Sunday, 4 October 2009

First Trip to Seoul - Friday


Our first full day in Seoul, and what did Ken and I do? We slept-in. No alarms, no nothing. With a full night of rest, we were ready at noon to have our breakfast (ok…brunch). Where did we go? Of course, we went to explore the Namdaemun Market! One of the many branches of the market was dedicated to food and small restaurants, so we took a gander. Lots of friendly ajummas gave us widespread smiles (which were a little creepy…), attempting to lure us inside with their bubbly and pushy attitudes. All of their colourful dishes were laid out before us, in a plasticized form, almost undistinguishable from the real ones. Finally, one ajumma was just so cute (she reminded me of a pixie) that we just had to go into her restaurant (plus, we were poking at her plastic food, so we felt sorry). I had my mixed spicy red noodles, and Ken had some soothing homey rice-cake-dumpling soup.

After our brunch, we went out to really explore the Namdaemun Market. There were so many people (in general…hey, we live in Andeok) and so many Westerners … Shops lined and made-up the market’s outdoor walls, and stands of every kind (produce, food, tie, etc.) were filling up the market’s insides. The items for sale, the rainbow-coloured stands, and the many people made for a lot of beautiful, shifting colours. The place was so popular that there were even people walking around in red t-shirts, handing out maps and information pamphlets specifically about the market. We heard that this place was the place to be in order to practice bargaining, and Ken really wanted to give it a try. We walked into a purse store and casually looked around. Suddenly, something caught my eye - the perfect purse. I had spent all day looking for a new purse, and I desperately wanted this one. This one didn’t have any tacky red and green stripes on it like all of the other ones. It hung like a shiny piece of gold ribbon and I felt like a kitten propelled into snatching it. “Excuse me,” I asked the employee, how much for this purse?”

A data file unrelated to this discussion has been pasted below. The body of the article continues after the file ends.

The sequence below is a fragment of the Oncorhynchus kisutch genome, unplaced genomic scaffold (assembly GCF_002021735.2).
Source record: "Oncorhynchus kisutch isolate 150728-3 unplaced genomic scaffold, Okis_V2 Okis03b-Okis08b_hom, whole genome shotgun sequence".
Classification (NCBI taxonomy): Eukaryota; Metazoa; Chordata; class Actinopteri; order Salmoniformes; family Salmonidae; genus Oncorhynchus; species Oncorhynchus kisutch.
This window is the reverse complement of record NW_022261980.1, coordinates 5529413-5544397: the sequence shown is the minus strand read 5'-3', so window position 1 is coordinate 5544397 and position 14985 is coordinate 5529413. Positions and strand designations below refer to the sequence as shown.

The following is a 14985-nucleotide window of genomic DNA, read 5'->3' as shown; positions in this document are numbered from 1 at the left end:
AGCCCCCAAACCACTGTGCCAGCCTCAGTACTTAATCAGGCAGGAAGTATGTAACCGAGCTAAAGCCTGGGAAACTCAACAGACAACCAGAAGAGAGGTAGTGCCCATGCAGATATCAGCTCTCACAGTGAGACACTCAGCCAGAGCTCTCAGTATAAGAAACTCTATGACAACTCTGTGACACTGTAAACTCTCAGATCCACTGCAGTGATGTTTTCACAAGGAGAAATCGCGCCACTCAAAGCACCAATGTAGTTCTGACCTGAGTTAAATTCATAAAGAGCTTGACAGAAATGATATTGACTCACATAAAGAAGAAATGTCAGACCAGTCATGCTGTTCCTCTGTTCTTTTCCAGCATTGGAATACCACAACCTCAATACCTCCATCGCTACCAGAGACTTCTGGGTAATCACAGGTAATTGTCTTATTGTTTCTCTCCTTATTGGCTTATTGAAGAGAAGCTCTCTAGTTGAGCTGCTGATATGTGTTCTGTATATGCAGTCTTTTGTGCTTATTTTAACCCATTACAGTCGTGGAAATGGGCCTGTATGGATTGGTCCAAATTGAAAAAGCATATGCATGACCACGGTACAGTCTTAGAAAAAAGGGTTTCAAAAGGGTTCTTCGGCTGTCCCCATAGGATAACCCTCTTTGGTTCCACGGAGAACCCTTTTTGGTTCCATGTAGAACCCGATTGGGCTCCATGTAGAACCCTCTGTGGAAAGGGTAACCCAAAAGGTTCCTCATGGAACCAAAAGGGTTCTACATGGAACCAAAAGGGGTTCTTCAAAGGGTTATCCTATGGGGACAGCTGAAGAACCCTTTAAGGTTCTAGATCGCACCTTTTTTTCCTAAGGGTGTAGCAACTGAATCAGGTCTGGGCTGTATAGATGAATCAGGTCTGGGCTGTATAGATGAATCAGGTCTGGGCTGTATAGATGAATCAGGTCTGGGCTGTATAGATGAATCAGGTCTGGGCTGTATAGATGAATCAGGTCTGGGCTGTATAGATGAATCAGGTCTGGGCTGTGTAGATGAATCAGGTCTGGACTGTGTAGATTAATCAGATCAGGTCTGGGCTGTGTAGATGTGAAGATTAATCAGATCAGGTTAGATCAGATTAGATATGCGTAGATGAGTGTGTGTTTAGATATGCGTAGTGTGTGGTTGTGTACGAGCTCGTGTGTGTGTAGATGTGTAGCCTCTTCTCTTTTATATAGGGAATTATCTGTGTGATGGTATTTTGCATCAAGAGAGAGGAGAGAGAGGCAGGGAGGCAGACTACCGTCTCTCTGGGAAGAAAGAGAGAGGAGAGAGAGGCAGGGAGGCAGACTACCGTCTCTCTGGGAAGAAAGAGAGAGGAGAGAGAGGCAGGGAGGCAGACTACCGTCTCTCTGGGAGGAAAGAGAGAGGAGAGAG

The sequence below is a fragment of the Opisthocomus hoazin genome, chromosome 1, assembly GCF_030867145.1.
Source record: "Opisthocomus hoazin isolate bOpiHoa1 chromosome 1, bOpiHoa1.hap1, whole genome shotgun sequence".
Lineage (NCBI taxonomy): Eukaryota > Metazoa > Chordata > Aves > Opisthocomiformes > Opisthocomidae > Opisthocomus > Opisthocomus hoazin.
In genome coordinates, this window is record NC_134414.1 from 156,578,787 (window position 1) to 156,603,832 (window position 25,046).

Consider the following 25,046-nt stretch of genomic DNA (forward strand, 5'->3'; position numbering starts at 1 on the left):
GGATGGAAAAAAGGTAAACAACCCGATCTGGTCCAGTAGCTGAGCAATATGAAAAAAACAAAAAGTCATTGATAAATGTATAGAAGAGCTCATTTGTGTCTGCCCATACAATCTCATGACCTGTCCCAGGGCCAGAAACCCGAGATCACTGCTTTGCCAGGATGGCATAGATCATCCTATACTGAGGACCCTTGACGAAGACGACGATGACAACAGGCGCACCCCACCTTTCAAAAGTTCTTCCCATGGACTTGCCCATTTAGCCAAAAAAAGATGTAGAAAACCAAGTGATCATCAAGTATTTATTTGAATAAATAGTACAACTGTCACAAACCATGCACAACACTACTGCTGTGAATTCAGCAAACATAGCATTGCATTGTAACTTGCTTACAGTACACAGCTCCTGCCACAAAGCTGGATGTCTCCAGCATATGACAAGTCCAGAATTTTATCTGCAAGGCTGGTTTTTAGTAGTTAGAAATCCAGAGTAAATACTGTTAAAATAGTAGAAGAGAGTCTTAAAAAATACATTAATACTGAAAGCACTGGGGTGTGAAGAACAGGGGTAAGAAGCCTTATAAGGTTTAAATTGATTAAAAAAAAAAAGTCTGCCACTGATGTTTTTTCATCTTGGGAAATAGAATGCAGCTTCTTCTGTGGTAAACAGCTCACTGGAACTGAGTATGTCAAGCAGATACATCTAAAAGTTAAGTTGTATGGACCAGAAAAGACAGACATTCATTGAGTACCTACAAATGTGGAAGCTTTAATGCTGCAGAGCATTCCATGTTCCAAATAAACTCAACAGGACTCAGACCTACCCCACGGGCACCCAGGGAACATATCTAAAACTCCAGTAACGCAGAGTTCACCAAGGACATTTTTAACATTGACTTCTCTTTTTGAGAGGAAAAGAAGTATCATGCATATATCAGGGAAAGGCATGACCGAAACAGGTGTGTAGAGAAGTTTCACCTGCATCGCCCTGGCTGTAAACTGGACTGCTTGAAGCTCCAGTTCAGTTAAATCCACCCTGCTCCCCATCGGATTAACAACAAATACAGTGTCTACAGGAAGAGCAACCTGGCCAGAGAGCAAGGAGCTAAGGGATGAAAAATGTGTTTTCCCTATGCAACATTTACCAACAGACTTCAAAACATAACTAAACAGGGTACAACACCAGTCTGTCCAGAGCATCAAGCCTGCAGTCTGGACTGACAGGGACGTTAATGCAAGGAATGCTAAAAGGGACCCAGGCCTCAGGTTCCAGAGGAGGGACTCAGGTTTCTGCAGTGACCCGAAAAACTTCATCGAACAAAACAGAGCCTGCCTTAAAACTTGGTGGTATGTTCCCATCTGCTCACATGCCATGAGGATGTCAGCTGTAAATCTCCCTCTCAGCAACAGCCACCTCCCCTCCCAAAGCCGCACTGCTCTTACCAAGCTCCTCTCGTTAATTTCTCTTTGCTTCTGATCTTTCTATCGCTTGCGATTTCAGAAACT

ssa-sheep-pal-man won ($48),” he said.

“Oh,” I sadly replied. I hadn’t planned on spending that much money on a purse, so I was going to let it go…

That’s when Ken stepped in and started bargaining like a natural. Korean numbers were flowing out of his mouth like he had known them his entire life.

Ee-sheep-oh-man won ($25),” he started.

The employee shook his head. “Ssa-sheep-oh-man won ($45).”

Sam-sheep-oh-man won ($35),” Ken challenged.

Sa-sheep-man won ($40),” the employee said.

Sam-sheep-pal-man won ($38),” Ken said, solidly.

That was it. The employee gave up and nodded his head. I don’t think I could’ve ever bargained like that. So that was it. Just like a pro, Ken bargained down the price of a purse I loved, and bought it for me :).

As we walked through the market, we got a call from the Pohang City English Teachers who were visiting Seoul as well. We told them which cross-streets to meet us on, but everyone was lost in communication – that is, until they realized that they were in the Dongdaemun Market and not the Namdaemun Market. They were planning on going to Seoul Tower (as were Ken and I), and we decided to meet them up there in the evening.

Ken and I moseyed through the market and decided to spend some time out of the massive crowds of people. Pushing through the waves, Ken eyed some chocolate rock candy that reminded him of his younger days. We purchased a large bag for 2,000 Won ($2) and sat by the statue in front of city hall. I could see why young kids would love these pieces of chocolaty goodness. The inside of the pastel-coloured, candy-coated rocks were filled with the most buttery chocolate filling you would ever taste in your life. It just didn’t seem to dissolve.

Next, Ken and I decided to call Corey and Illana (both English Teachers in Andong City…and the best people in the world!) to try and convince them to come to Seoul. It was a long shot, but we had to try.